Realizing an important strategic goal, the U.S. Naval Institute has just completed digitizing every issue of Proceedings published over 140 years. With the contents preserved electronically, they will be available to Members now and in the years to come to access, use, and enjoy.
In hindsight, it is evident that the decade of the 1930s was full of ominous foreshadowing. It began with the London Naval Disarmament Conference in 1930, and ended with the Nazi invasion of Poland in September of 1939 that marked the onset of World War II. The London agreement, combined with the earlier 1922 Washington agreement, strictly limited the number of warships each of the great powers was allowed to have. These international agreements were fully in line with the disillusionment of the American public with military forces after World War I. Indeed, a popular 1934 book by H. C. Englebrecht and F. C. Hanighen, entitled The Merchants of Death, attributed American entry into World War I to the greediness of arms manufacturers and implied, at least, that preparing for war was not only dangerous but even disreputable.
As a result of this cultural shift, the U.S. Navy in the 1930s was largely alienated from the day-to-day interests of the American public. Of course, U.S. Navy officers continued to perform their jobs and think about their profession, expressing their views on a variety of issues in the pages of Proceedings. As a result, the articles published during the decade testify to both the difficulties of operating in an environment of public mistrust and limited budgets, and also to the impact of developing technology. Some articles looked to the past for instruction and inspiration, others focused on the present-day problems of naval operations, such as range finding, damage control protocols, and ballasting tankers. Still others looked to the future—a noteworthy number of them dealing with the relatively new specialty of naval aviation. The title of a November 1933 article by Lieutenant Commander Frank M. Harris captured the spirit of the decade: “The Challenge of Adversity.”
Most issues of Proceedings during the 1930s contained at least one article on naval history. They ranged from accounts of Admiral Comte d’Estaing’s fleet in the Chesapeake Bay during the American Revolution, through frigate victories in the War of 1812, to the Civil War, the Spanish-American War, and the Battle of Tsushima. A few articles discussed what was still called “the Great War,” including a series by a German battalion commander (Lieutenant Colonel Ernst Otto) about the Battle of Mont Blanc in which U.S. Marines, including John Lejeune, had played a conspicuous role.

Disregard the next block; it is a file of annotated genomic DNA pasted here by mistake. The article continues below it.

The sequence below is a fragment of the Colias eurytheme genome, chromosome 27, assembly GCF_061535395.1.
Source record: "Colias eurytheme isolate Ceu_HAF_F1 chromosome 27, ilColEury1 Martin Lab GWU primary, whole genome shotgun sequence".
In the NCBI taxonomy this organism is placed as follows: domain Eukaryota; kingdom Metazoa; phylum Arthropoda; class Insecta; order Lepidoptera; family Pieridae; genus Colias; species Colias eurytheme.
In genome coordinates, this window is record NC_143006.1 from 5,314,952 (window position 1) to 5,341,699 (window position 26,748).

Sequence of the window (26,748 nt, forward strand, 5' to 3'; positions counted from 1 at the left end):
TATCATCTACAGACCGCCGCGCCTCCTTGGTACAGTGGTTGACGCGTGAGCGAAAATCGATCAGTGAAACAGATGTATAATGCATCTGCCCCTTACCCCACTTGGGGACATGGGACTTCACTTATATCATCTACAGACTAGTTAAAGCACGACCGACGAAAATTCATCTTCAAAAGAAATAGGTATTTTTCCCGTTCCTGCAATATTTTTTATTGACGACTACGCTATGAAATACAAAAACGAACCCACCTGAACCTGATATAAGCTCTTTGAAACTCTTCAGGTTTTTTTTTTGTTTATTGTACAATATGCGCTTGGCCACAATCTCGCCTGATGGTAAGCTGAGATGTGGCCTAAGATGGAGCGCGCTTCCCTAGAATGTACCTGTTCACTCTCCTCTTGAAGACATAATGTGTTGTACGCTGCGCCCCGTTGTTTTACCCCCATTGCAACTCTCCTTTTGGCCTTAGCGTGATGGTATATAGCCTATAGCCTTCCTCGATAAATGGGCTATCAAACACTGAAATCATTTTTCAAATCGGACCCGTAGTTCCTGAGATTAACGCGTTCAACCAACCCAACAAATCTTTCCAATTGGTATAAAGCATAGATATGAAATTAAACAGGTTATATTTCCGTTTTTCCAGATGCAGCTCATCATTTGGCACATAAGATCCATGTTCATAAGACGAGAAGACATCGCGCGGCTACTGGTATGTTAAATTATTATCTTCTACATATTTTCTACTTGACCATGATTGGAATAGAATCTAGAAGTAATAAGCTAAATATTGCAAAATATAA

Other articles concerned contemporary issues, and it is in this regard that Proceedings offers a window into the temper of the times. Through the first half of the decade, the practical reality of the Washington and London arms limitation treaties affected almost every aspect of naval planning, construction, and even operations. Most officers simply adjusted to these realities, though few believed that they constituted a permanent condition. In an August 1931 article, Dudley Knox, the dean of American naval historians, predicted (correctly as it proved) that the limits would not last beyond 1935, and he urged the Navy to plan accordingly.
Knox was almost exactly right. In March of 1935, Adolf Hitler renounced the Versailles Treaty, and in January of 1936, Japan withdrew from the naval arms limitation treaties. U.S. naval officers had looked at Japan as a possible opponent in the Pacific for at least a decade, and after 1935 a dominant theme in Proceedings articles was preparedness. In an Honorable Mention Prize essay in May of 1936, Lieutenant Commander Ronald Strong summarized the twin threats of Germany and Japan and sounded a call for rearmament. Two months later, Robert Barry praised the recent passage of the Vinson-Trammel Act but worried that while it expanded the number of combatants, it did not do enough to increase the auxiliary fleet. He feared that the emerging Navy was all teeth and no tail. In October, Navy Secretary Claude Swanson chimed in with an article pledging the administration to the support of naval expansion.